Khine, M. & Hayes, B. (2010). Investigating women's ways of knowing: an exploratory study in the UAE. Issues in Educational Research, 20(2), 105-107
Nelms, T., & Lane, E. (1999). Women's ways of knowing in nursing and critical thinking. Journal of Professional Thinking, 15(3), 179-186.
Ordway, M. (2008). Synthesizing breastfeeding research: A commentary of the use of Women's Ways of Knowing. JHL, 24(2), 135-138.
Pembroke, N. & Pembroke, J. (2008). The spirituality of presence in midwifery care. Midwifery, 24(3), 321-327.
Simkin, P. (2012). Roundtable discussion: the language of birth. Birth, 39(2), 156-164.
Wagner, M. (2001). Fish can't see water: the need to humanize birth. International Journal of Gynecology & Obstetrics, S25-S37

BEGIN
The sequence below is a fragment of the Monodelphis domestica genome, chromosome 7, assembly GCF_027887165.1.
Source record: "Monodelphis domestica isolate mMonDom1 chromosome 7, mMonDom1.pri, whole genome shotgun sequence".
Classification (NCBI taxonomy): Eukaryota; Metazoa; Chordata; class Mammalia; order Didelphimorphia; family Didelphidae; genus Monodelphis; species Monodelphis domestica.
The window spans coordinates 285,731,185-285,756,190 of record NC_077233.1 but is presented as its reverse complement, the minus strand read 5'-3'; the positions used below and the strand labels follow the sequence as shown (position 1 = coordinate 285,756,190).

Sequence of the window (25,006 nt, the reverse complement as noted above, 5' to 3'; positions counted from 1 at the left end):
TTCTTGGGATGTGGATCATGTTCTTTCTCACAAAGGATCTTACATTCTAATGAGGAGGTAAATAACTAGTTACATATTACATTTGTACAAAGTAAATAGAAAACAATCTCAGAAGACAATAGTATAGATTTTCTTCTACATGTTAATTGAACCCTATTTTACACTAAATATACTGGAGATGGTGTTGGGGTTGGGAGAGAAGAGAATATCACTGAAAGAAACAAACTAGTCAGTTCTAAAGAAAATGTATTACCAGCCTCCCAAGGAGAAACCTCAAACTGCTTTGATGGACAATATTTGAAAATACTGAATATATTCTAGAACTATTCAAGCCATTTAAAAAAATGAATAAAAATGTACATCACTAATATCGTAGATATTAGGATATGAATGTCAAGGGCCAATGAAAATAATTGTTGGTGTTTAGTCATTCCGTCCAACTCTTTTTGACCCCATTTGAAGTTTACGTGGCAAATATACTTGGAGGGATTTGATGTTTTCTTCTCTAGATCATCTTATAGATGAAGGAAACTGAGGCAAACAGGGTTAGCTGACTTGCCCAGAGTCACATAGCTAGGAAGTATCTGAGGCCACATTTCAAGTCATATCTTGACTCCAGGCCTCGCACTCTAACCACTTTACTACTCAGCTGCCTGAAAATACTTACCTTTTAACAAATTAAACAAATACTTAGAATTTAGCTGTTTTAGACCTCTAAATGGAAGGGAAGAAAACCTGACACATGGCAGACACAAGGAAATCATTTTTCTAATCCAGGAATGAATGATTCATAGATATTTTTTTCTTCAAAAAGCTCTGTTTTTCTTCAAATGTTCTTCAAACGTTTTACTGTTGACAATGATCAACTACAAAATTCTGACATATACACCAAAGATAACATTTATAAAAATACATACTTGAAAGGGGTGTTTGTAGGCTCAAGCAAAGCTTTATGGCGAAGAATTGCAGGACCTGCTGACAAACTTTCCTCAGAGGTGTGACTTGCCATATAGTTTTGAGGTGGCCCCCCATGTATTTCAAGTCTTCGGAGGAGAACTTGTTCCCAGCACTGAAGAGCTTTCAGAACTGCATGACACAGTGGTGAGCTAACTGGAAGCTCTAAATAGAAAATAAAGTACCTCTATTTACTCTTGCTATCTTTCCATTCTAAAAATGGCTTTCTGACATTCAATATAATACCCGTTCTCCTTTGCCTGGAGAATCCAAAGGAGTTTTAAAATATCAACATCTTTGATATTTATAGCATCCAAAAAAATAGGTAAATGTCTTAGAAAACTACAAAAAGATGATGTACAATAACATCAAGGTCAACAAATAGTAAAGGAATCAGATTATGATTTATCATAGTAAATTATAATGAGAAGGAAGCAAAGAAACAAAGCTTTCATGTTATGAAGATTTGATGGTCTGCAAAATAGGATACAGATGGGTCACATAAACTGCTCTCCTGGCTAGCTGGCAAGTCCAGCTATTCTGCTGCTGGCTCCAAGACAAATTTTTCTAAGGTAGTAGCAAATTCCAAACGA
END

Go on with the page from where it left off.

Walsh, D. (2009). Embodiment: a crucial concept for midwives. BJM, 17(5), 278-278
Walsh, D. (2010). Childbirth embodiment: problematic aspects of current understandings. Blackwell Publishing, Oxford.
Submission of assessment items
Special assessment requirements
Presentation: 1.5 line spacing for written assignments, single spacing for tables.
Referencing requirements: Students must use the APA 7th method of referencing.
The following useful resource on referencing is available at: http://www.canberra.edu.au/library/research-gateway/research_help/referencing-guides
There is no supplementary assessment offered
Students have a responsibility to uphold University standards on ethical scholarship. Good scholarship involves building on the work of others and use of others' work must be acknowledged with proper attribution made. Cheating, plagiarism, and falsification of data are dishonest practices that contravene academic values. Refer to the University's Student Charter for more information.